Analysis of DNA methylation associates the cystine-glutamate antiporter SLC7A11 with risk of Parkinson's disease.
Vallerga CL., Zhang F., Fowdar J., McRae AF., Qi T., Nabais MF., Zhang Q., Kassam I., Henders AK., Wallace L., Montgomery G., Chuang Y-H., Horvath S., Ritz B., Halliday G., Hickie I., Kwok JB., Pearson J., Pitcher T., Kennedy M., Bentley SR., Silburn PA., Yang J., Wray NR., Lewis SJG., Anderson T., Dalrymple-Alford J., Mellick GD., Visscher PM., Gratten J.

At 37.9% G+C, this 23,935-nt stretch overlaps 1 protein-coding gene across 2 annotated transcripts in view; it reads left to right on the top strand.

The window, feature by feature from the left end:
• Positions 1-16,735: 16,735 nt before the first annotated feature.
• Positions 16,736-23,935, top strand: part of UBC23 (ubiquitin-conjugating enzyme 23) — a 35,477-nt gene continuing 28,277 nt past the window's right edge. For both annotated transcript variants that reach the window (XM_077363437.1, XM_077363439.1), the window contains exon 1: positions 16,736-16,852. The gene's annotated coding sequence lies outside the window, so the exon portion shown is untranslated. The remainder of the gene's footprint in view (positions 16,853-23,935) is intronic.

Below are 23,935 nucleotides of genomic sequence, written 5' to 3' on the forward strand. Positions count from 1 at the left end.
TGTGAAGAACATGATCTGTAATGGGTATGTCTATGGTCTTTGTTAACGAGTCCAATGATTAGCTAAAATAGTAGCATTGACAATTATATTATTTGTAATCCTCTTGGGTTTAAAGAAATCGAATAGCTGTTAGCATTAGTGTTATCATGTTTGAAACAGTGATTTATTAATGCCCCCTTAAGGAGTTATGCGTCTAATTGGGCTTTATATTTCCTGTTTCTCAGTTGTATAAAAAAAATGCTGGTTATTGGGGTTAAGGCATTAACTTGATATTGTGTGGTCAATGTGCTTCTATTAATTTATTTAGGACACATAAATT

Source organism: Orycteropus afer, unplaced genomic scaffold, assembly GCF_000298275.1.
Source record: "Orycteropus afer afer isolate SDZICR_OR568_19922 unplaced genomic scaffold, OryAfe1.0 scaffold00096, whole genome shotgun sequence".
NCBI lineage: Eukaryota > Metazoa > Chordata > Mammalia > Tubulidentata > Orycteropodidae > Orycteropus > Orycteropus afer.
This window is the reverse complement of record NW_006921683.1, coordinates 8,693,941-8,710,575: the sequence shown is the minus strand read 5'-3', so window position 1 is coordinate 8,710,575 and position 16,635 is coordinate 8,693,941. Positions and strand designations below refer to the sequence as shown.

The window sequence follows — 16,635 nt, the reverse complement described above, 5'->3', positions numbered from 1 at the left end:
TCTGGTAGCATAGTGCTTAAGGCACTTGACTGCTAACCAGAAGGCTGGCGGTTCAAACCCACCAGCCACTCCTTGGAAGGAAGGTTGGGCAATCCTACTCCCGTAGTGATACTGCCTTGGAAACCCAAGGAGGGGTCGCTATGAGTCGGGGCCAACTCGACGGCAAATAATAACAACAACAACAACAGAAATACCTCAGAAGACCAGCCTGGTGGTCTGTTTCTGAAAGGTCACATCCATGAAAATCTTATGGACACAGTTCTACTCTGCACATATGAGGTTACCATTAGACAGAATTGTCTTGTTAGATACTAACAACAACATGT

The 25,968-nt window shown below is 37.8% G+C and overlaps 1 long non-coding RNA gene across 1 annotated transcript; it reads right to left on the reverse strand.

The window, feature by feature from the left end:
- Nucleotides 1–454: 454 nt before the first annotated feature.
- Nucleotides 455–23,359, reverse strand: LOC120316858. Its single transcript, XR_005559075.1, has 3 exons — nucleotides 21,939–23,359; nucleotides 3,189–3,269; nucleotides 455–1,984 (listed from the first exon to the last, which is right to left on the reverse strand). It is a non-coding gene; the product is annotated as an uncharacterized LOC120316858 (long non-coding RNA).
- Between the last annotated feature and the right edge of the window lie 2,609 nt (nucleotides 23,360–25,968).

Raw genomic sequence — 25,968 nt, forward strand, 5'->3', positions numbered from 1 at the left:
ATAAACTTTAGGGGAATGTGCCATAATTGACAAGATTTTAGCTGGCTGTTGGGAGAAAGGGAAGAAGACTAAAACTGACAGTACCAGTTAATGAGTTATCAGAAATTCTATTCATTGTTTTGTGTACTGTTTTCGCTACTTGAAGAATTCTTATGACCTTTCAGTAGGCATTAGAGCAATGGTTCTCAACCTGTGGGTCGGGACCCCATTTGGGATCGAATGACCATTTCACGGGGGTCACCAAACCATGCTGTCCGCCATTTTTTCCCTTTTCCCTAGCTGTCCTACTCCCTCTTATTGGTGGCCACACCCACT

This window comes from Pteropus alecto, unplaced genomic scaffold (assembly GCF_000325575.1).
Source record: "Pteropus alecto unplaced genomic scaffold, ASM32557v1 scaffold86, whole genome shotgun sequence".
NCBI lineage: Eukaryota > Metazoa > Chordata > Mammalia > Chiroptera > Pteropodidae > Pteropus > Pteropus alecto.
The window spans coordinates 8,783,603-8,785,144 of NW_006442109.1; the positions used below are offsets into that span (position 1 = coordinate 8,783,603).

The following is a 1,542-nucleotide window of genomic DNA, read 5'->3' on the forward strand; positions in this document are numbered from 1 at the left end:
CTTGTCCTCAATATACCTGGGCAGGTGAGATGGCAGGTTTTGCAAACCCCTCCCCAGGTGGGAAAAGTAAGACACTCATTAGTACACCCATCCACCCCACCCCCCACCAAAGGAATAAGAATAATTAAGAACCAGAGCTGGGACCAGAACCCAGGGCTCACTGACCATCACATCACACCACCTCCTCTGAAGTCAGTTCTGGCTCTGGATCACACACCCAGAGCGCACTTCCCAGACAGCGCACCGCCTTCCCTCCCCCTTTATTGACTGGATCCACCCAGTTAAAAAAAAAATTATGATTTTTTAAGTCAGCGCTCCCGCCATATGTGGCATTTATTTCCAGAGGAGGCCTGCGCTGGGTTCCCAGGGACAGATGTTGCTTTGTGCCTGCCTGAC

An improved understanding of etiological mechanisms in Parkinson's disease (PD) is urgently needed because the number of affected individuals is projected to increase rapidly as populations age. We present results from a blood-based methylome-wide association study of PD involving meta-analysis of 229 K CpG probes in 1,132 cases and 999 controls from two independent cohorts. We identify two previously unreported epigenome-wide significant associations with PD, including cg06690548 on chromosome 4. We demonstrate that cg06690548 hypermethylation in PD is associated with down-regulation of the SLC7A11 gene and show this is consistent with an environmental exposure, as opposed to medications or genetic factors with effects on DNA methylation or gene expression. These findings are notable because SLC7A11 codes for a cysteine-glutamate anti-porter regulating levels of the antioxidant glutathione, and it is a known target of the environmental neurotoxin β-methylamino-L-alanine (BMAA). Our study identifies the SLC7A11 gene as a plausible biological target in PD.